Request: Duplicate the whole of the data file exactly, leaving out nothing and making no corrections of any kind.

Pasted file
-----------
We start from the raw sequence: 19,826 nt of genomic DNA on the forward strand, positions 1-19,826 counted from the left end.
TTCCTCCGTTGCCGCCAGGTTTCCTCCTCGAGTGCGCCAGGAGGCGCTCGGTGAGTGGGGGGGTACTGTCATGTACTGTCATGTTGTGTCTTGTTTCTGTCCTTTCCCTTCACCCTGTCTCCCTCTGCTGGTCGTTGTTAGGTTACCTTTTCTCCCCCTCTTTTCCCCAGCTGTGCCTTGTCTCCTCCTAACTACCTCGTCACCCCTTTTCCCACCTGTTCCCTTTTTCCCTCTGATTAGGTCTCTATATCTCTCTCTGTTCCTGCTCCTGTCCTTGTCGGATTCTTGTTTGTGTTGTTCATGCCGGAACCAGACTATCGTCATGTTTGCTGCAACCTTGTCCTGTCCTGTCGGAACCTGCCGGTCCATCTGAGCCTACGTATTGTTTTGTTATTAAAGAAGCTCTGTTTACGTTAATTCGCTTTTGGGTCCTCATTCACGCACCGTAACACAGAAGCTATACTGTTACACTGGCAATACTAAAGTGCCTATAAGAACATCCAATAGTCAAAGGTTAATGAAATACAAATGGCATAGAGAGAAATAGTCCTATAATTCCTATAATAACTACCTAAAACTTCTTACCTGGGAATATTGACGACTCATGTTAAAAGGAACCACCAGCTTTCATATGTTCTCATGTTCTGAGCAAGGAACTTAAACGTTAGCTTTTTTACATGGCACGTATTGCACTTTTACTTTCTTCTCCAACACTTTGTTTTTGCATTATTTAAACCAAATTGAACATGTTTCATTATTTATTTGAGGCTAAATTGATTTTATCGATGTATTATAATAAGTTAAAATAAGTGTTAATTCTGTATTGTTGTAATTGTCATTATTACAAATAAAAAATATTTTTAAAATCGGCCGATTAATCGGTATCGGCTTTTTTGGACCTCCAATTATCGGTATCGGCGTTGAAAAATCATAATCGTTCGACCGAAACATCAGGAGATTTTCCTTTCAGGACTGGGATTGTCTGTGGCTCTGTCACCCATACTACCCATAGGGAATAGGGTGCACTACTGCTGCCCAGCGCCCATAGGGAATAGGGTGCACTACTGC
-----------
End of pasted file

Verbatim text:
We start from the raw sequence: 19,826 nt of genomic DNA on the forward strand, positions 1-19,826 counted from the left end.
TTCCTCCGTTGCCGCCAGGTTTCCTCCTCGAGTGCGCCAGGAGGCGCTCGGTGAGTGGGGGGGTACTGTCATGTACTGTCATGTTGTGTCTTGTTTCTGTCCTTTCCCTTCACCCTGTCTCCCTCTGCTGGTCGTTGTTAGGTTACCTTTTCTCCCCCTCTTTTCCCCAGCTGTGCCTTGTCTCCTCCTAACTACCTCGTCACCCCTTTTCCCACCTGTTCCCTTTTTCCCTCTGATTAGGTCTCTATATCTCTCTCTGTTCCTGCTCCTGTCCTTGTCGGATTCTTGTTTGTGTTGTTCATGCCGGAACCAGACTATCGTCATGTTTGCTGCAACCTTGTCCTGTCCTGTCGGAACCTGCCGGTCCATCTGAGCCTACGTATTGTTTTGTTATTAAAGAAGCTCTGTTTACGTTAATTCGCTTTTGGGTCCTCATTCACGCACCGTAACACAGAAGCTATACTGTTACACTGGCAATACTAAAGTGCCTATAAGAACATCCAATAGTCAAAGGTTAATGAAATACAAATGGCATAGAGAGAAATAGTCCTATAATTCCTATAATAACTACCTAAAACTTCTTACCTGGGAATATTGACGACTCATGTTAAAAGGAACCACCAGCTTTCATATGTTCTCATGTTCTGAGCAAGGAACTTAAACGTTAGCTTTTTTACATGGCACGTATTGCACTTTTACTTTCTTCTCCAACACTTTGTTTTTGCATTATTTAAACCAAATTGAACATGTTTCATTATTTATTTGAGGCTAAATTGATTTTATCGATGTATTATAATAAGTTAAAATAAGTGTTAATTCTGTATTGTTGTAATTGTCATTATTACAAATAAAAAATATTTTTAAAATCGGCCGATTAATCGGTATCGGCTTTTTTGGACCTCCAATTATCGGTATCGGCGTTGAAAAATCATAATCGTTCGACCGAAACATCAGGAGATTTTCCTTTCAGGACTGGGATTGTCTGTGGCTCTGTCACCCATACTACCCATAGGGAATAGGGTGCACTACTGCTGCCCAGCGCCCATAGGGAATAGGGTGCACTACTGC